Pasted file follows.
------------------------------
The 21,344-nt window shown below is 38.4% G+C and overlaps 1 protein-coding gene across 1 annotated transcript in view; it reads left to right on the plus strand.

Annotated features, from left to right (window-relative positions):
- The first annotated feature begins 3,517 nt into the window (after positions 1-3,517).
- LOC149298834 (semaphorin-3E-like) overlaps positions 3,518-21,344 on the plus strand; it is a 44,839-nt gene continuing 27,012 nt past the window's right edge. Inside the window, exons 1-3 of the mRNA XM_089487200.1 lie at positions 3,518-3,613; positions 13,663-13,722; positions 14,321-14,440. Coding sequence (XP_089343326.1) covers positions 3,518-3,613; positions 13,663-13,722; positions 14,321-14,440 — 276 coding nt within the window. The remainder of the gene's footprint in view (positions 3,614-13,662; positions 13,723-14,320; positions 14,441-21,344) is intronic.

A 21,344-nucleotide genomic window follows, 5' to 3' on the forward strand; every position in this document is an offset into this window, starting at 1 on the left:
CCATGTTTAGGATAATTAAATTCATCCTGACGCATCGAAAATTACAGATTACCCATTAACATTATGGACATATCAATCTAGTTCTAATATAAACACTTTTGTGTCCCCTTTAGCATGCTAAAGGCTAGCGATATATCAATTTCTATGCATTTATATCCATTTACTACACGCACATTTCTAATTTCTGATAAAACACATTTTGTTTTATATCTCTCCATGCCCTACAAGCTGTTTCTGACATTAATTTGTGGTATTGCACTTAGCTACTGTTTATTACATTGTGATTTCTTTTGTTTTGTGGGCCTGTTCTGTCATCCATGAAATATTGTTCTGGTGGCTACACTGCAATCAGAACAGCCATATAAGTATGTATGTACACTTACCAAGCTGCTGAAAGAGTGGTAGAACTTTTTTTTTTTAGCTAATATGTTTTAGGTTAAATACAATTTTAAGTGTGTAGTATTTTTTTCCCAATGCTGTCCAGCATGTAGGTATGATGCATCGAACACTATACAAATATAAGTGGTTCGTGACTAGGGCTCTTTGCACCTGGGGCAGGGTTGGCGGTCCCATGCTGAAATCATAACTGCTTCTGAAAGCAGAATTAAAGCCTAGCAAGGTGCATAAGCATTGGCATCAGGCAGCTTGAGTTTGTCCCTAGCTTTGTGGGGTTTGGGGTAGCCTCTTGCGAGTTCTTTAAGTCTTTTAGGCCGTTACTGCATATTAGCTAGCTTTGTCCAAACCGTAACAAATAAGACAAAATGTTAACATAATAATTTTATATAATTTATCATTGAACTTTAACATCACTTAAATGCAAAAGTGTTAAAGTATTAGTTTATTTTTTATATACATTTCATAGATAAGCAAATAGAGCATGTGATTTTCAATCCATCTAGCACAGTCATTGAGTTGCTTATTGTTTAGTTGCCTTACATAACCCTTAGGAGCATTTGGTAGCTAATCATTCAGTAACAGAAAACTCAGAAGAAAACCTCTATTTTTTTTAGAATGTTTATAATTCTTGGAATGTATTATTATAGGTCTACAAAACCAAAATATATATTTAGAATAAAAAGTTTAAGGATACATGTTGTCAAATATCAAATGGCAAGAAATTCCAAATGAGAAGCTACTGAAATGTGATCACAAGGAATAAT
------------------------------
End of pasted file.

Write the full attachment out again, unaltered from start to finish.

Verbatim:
The 21,344-nt window shown below is 38.4% G+C and overlaps 1 protein-coding gene across 1 annotated transcript in view; it reads left to right on the plus strand.

Annotated features, from left to right (window-relative positions):
- The first annotated feature begins 3,517 nt into the window (after positions 1-3,517).
- LOC149298834 (semaphorin-3E-like) overlaps positions 3,518-21,344 on the plus strand; it is a 44,839-nt gene continuing 27,012 nt past the window's right edge. Inside the window, exons 1-3 of the mRNA XM_089487200.1 lie at positions 3,518-3,613; positions 13,663-13,722; positions 14,321-14,440. Coding sequence (XP_089343326.1) covers positions 3,518-3,613; positions 13,663-13,722; positions 14,321-14,440 — 276 coding nt within the window. The remainder of the gene's footprint in view (positions 3,614-13,662; positions 13,723-14,320; positions 14,441-21,344) is intronic.

A 21,344-nucleotide genomic window follows, 5' to 3' on the forward strand; every position in this document is an offset into this window, starting at 1 on the left:
CCATGTTTAGGATAATTAAATTCATCCTGACGCATCGAAAATTACAGATTACCCATTAACATTATGGACATATCAATCTAGTTCTAATATAAACACTTTTGTGTCCCCTTTAGCATGCTAAAGGCTAGCGATATATCAATTTCTATGCATTTATATCCATTTACTACACGCACATTTCTAATTTCTGATAAAACACATTTTGTTTTATATCTCTCCATGCCCTACAAGCTGTTTCTGACATTAATTTGTGGTATTGCACTTAGCTACTGTTTATTACATTGTGATTTCTTTTGTTTTGTGGGCCTGTTCTGTCATCCATGAAATATTGTTCTGGTGGCTACACTGCAATCAGAACAGCCATATAAGTATGTATGTACACTTACCAAGCTGCTGAAAGAGTGGTAGAACTTTTTTTTTTTAGCTAATATGTTTTAGGTTAAATACAATTTTAAGTGTGTAGTATTTTTTTCCCAATGCTGTCCAGCATGTAGGTATGATGCATCGAACACTATACAAATATAAGTGGTTCGTGACTAGGGCTCTTTGCACCTGGGGCAGGGTTGGCGGTCCCATGCTGAAATCATAACTGCTTCTGAAAGCAGAATTAAAGCCTAGCAAGGTGCATAAGCATTGGCATCAGGCAGCTTGAGTTTGTCCCTAGCTTTGTGGGGTTTGGGGTAGCCTCTTGCGAGTTCTTTAAGTCTTTTAGGCCGTTACTGCATATTAGCTAGCTTTGTCCAAACCGTAACAAATAAGACAAAATGTTAACATAATAATTTTATATAATTTATCATTGAACTTTAACATCACTTAAATGCAAAAGTGTTAAAGTATTAGTTTATTTTTTATATACATTTCATAGATAAGCAAATAGAGCATGTGATTTTCAATCCATCTAGCACAGTCATTGAGTTGCTTATTGTTTAGTTGCCTTACATAACCCTTAGGAGCATTTGGTAGCTAATCATTCAGTAACAGAAAACTCAGAAGAAAACCTCTATTTTTTTTAGAATGTTTATAATTCTTGGAATGTATTATTATAGGTCTACAAAACCAAAATATATATTTAGAATAAAAAGTTTAAGGATACATGTTGTCAAATATCAAATGGCAAGAAATTCCAAATGAGAAGCTACTGAAATGTGATCACAAGGAATAAT